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Preparation of the Materials Stone Cutting

bed, surface and bottom

PREPARATION OF THE MATERIALS. STONE CUTTING.

Dressing the Stones. The stonecutter examines the rough blocks as they come from the quarry in order to determine whether the blocks will work to better advantage as a header, a stretcher, or a cornerstone. Having decided for which purpose the stone is suited, he prepares to dress the bottom bed. The stone is placed with bottom bed up, all the rough projections are removed with the hammer and pitching tool, and approximately straight lines are pitched off around its edges; then a chisel draft is cut on all the edges. These drafts are brought to the same plane as nearly as practicable by the use of two straight edges having parallel sides and equal widths, and the enclosed rough portion is then dressed down with the pitching tool or point to the plane of the drafts. The entire bed is then pointed down to a surface true to the straight edge when applied in any direc tion—crosswise, lengthwise, and diagonally.

Lines are then marked on this dressed surface parallel and per pendicular to the face of the stone, enclosing as large a rectangle as the stone will admit of being worked to, or of such dimensions as may be directed by the plan.

The faces and sides are pitched off to these lines. A chisel draft is then cut along all four edges of the face, and the face either dressed as required, or left rock faced. The sides are then pointed down to true surfaces at right angles to the bed. The stone is turned over bottom bed down, and the top bed dressed in the same manner as the bottom. It is important that the top bed be exactly parallel to the bottom bed in order that the stone may be of uniform thickness.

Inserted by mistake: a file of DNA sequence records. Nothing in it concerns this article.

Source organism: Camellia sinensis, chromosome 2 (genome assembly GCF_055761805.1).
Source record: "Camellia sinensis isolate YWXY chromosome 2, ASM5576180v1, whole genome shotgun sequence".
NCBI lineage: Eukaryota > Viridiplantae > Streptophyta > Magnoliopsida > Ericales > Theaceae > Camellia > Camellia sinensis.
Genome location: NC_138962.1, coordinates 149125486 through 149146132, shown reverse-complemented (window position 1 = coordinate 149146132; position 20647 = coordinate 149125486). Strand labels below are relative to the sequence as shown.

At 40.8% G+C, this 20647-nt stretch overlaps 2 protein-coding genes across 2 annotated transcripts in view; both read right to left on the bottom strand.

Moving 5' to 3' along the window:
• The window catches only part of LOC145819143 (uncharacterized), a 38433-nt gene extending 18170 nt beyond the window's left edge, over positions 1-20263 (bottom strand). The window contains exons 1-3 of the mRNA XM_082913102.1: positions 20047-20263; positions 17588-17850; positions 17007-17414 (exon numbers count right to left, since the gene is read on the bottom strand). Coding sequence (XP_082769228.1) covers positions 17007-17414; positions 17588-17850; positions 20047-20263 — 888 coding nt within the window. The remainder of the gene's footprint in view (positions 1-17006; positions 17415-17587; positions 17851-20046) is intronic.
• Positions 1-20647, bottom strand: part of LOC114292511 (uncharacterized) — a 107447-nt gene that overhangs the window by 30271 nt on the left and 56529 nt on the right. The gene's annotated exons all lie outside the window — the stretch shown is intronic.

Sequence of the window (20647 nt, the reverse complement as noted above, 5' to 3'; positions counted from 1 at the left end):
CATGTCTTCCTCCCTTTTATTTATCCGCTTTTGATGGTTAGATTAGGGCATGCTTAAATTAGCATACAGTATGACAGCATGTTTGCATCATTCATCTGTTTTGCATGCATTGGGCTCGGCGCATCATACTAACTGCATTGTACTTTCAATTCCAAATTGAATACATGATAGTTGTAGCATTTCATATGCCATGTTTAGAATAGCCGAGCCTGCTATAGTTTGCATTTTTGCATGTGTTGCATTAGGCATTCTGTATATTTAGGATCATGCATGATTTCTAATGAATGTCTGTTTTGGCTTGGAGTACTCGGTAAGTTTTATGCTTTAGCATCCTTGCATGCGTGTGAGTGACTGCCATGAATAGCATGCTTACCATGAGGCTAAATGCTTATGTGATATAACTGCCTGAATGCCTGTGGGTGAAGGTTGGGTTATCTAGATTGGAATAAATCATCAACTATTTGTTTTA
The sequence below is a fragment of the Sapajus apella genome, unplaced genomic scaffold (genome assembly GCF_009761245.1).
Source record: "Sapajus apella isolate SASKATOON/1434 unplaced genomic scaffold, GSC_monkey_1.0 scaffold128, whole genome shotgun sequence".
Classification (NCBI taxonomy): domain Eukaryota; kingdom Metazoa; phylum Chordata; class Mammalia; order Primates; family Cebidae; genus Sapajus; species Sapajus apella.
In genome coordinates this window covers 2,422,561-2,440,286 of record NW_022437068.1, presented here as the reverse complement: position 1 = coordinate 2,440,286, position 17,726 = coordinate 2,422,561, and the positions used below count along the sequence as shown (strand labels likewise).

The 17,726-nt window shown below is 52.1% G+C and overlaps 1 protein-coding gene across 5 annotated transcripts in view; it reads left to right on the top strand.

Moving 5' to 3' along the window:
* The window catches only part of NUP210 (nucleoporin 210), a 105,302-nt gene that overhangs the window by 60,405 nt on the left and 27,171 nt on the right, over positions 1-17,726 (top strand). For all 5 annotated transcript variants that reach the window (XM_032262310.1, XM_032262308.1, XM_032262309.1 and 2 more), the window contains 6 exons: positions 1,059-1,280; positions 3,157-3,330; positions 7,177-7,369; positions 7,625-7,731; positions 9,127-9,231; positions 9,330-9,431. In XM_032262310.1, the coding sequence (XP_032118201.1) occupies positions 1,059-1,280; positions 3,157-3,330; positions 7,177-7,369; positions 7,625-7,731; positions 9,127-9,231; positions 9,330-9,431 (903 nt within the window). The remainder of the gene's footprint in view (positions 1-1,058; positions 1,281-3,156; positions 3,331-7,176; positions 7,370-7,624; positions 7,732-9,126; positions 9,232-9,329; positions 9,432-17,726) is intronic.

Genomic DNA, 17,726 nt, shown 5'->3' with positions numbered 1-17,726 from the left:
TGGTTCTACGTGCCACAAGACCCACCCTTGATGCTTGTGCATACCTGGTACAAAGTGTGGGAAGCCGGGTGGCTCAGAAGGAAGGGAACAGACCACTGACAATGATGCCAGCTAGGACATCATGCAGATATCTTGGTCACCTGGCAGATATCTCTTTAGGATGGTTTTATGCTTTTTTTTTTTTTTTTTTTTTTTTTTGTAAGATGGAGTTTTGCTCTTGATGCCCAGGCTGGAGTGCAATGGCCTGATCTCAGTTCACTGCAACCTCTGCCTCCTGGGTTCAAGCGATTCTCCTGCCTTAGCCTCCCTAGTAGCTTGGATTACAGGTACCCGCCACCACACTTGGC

Stones having the beds inclined to each other, as skewbacks, or stones having the sides inclined to the beds, arc dressed by using a bevelled straight edge set to the required inclination.

Arch stones have two plane surfaces inclined to each other; these are called the beds. The upper surface or extrados is usually left rough; the lower surface or intrados is cut to the curve of the arch. This surface and the beds are true by the use of a wooden or metal templet which is made according to the drawings furnished by the engineer or architect.